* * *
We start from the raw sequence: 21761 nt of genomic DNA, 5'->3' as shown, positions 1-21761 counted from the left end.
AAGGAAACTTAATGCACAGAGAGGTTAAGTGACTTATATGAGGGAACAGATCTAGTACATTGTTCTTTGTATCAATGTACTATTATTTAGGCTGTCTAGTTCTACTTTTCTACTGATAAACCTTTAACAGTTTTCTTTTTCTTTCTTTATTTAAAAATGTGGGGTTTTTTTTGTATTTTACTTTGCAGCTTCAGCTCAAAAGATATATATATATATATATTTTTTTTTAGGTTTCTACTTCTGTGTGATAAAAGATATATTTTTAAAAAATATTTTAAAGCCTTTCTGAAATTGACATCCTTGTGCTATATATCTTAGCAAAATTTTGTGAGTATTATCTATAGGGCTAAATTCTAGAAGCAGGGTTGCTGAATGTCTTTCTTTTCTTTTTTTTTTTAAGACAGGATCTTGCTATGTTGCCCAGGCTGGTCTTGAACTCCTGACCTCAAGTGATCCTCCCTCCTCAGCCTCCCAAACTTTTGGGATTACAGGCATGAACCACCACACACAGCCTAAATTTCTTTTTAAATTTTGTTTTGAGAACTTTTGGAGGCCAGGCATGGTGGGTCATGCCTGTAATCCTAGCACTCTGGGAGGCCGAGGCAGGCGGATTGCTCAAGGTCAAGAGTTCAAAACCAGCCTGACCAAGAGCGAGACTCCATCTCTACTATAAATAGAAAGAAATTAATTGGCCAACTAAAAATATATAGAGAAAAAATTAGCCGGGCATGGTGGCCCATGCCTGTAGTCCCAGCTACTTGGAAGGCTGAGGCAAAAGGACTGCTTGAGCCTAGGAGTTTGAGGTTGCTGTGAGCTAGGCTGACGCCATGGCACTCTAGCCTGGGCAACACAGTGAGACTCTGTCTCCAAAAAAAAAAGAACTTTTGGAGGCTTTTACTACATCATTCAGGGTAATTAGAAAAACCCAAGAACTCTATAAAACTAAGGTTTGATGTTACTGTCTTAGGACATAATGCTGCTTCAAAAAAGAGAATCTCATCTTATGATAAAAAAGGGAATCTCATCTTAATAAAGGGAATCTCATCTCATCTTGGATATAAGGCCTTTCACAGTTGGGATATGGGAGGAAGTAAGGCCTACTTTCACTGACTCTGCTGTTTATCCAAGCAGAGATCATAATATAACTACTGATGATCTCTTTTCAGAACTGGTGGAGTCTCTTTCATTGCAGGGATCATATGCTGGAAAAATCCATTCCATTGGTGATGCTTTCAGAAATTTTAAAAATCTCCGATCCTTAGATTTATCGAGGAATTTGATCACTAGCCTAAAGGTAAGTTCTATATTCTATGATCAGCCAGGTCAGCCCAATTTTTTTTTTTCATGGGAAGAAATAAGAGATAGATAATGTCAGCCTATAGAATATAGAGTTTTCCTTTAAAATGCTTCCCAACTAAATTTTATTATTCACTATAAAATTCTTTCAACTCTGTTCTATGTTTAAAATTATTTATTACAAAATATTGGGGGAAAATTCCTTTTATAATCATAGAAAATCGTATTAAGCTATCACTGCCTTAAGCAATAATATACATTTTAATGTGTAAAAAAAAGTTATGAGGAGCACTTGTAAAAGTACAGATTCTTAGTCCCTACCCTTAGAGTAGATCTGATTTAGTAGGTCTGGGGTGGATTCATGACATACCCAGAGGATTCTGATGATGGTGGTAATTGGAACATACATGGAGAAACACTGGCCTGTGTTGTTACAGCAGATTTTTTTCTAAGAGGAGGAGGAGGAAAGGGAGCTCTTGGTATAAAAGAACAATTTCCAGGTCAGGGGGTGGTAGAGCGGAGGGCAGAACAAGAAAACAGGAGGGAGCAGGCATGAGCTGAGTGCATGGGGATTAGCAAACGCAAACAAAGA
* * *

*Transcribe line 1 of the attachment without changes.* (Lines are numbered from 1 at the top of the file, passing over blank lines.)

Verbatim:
We start from the raw sequence: 21761 nt of genomic DNA, 5'->3' as shown, positions 1-21761 counted from the left end.